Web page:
1 Cf., for example, Fernando Santos-Granero (ed.): The Occult Life of Things: Native Amazonian Theories of Materiality and Personhood. Tucson, Arizona, 2009. The probably best-known theorist of perspectivism, Viveiros de Castro, mainly focuses on the relationships between humans, animals and spirits (see, for example, Cosmological Deixis and Amerindian Perspectivism. Journal of the Royal Anthropological Institute 4). The authors in Santos-Granero’s reader go beyond this interconnection.
2 Jaguar stool, wood, length: 66 cm, height: 23 cm, Inv. no. V A 61093.
3 See Theodor Koch-Grünberg: Vom Roroima zum Orinoko. Schilderung der Reise. Berlin 1917
4 According to David Guss (To Weave and Sing. Art, Symbol and Narrative in the South American Rain Forest. Berkeley, CA 1989), the Wajas (basketwork plates) of the Yekuana Indians, whose power had to be placated by ritual songs, reflect their entire conception of the world. The pattern displayed in the exhibition symbolizes the struggle between good and evil.
5 Eduardo Viveiros de Castro: Une figure humaine peut cacher une affection-jaguar. Réponse à une question de Didier Muguet. Multitudes, 24-1, 2006.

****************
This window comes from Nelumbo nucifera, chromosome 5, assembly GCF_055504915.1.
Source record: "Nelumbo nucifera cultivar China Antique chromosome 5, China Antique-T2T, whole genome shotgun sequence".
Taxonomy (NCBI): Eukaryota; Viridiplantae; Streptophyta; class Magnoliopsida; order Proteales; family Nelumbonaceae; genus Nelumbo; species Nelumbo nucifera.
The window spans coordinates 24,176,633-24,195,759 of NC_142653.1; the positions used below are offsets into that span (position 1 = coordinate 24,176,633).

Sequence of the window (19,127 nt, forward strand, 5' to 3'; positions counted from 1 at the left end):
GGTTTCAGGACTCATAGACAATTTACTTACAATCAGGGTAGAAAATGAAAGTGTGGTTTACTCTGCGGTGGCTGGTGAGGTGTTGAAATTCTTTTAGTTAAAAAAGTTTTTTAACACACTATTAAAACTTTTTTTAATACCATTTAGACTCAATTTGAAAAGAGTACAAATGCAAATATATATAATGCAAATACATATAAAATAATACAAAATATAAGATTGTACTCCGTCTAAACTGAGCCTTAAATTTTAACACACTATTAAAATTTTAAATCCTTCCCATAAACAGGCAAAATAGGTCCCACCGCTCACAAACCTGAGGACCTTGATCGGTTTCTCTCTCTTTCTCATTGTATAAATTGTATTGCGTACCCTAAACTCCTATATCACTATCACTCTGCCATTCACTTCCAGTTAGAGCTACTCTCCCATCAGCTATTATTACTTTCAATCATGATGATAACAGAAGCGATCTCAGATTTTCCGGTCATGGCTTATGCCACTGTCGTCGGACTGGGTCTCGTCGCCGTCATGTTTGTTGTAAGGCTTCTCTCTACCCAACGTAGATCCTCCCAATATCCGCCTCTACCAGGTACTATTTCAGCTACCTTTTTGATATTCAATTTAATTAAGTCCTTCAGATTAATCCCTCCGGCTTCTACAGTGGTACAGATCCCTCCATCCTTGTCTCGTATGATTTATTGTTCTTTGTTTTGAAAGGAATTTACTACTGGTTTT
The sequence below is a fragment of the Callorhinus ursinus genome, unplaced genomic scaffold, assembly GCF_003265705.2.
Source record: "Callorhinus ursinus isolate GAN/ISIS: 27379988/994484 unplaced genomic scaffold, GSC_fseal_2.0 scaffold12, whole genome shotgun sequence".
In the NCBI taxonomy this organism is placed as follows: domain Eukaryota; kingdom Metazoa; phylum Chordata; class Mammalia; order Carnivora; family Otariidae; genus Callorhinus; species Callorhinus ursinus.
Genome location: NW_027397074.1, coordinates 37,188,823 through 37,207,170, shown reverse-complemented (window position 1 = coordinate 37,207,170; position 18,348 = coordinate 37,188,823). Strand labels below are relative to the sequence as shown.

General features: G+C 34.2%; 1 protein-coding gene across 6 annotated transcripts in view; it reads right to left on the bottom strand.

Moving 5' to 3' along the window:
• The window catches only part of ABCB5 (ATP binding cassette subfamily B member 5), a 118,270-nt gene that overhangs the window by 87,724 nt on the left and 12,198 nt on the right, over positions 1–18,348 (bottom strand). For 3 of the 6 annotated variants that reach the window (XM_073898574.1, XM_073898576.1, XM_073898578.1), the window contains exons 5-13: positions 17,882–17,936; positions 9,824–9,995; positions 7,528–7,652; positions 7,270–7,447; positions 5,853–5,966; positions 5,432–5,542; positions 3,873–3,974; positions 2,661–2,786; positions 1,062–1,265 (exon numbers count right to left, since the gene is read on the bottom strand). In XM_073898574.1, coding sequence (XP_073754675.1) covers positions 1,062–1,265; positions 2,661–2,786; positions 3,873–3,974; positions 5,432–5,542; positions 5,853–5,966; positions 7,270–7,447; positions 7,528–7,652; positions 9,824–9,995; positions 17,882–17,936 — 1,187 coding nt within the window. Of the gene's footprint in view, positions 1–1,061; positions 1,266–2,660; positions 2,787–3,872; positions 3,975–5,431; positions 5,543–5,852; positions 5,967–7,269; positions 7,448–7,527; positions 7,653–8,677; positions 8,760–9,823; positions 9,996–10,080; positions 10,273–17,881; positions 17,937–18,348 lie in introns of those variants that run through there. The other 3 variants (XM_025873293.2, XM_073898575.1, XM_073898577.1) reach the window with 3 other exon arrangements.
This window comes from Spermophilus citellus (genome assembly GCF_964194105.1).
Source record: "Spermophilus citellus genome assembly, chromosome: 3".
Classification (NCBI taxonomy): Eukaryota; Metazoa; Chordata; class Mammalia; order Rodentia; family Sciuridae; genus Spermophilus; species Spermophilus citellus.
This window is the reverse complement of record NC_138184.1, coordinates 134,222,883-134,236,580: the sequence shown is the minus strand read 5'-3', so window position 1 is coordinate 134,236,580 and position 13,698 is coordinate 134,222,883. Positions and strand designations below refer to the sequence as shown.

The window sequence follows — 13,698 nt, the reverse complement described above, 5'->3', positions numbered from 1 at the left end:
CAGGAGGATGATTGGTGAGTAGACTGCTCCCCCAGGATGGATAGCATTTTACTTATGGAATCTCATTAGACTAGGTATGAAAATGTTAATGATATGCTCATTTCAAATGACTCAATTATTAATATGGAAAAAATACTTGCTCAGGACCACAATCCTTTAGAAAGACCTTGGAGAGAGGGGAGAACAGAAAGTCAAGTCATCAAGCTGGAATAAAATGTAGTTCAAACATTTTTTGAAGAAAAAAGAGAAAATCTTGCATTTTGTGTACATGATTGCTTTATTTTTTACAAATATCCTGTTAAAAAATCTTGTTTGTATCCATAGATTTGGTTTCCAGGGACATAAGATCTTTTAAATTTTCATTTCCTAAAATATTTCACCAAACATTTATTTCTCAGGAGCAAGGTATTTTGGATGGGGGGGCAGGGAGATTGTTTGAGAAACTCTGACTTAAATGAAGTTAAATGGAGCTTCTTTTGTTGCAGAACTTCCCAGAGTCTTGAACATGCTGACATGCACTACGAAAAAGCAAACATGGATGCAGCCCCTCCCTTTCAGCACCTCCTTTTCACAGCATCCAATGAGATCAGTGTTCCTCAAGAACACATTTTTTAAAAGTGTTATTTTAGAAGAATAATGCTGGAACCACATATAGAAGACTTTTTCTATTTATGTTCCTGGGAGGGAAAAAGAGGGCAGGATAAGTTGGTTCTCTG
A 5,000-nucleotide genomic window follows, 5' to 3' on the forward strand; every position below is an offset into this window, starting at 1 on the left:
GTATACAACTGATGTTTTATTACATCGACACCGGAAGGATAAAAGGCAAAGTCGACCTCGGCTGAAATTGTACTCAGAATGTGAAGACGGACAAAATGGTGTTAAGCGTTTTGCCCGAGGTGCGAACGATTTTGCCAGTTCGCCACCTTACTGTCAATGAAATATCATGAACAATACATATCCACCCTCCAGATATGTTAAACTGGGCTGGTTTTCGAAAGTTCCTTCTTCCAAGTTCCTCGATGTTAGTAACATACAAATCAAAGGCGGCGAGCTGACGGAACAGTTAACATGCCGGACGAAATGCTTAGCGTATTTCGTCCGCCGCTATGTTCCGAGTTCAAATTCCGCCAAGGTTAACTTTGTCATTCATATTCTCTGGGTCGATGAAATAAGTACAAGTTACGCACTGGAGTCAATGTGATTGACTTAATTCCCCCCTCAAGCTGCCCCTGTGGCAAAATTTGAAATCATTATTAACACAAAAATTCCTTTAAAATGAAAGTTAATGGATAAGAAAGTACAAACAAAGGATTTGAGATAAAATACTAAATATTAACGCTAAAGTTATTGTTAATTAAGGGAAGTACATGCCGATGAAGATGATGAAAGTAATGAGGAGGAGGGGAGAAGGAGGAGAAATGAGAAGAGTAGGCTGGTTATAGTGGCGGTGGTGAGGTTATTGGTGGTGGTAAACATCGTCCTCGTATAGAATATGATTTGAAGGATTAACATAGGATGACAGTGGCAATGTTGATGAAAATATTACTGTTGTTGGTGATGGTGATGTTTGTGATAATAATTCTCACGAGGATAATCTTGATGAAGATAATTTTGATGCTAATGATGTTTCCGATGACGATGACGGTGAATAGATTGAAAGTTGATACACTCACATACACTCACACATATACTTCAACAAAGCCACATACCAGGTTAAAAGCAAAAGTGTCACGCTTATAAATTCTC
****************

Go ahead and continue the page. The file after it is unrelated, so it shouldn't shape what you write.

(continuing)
Dr. Andrea Scholz has been a research assistant at the Humboldt Lab Dahlem since March 2014. She studied ethnology, sociology and took Romance studies in Bonn, Germany, as well as conducted research in Mexico (2004) and Venezuela (2007 - 2009). The theme of her dissertation was the recognition of indigenous territories in Guayana/Venezuela, which was published in 2012 under the title “Die Neue Welt neu vermessen” ("Surveying the New World Anew"). During the course of her field studies and internship at the Ethnological Museum (2012 - 2014), Andrea Scholz has intensively dealt with the material culture of the Guayana region.
Sebastián Mejía (*1980 in Columbia) lives and works in Düsseldorf. He studied art from 1999 to 2004 at the Universidad Javeriana, Bogota, Columbia, and from 2007 to 2009 at the Hochschule für Bildende Künste Dresden. His objects, photographs, videos, and installations are experimental arrangements. Exhibitions at, among others, Künstlerhaus Ziegelhütte Darmstadt and ZKM Center for Art and Media, Karlsruhe, as well as the art fairs Scope Miami Art Show, Volta, New York, The Others Art Fair, Turin, and Preview, Berlin.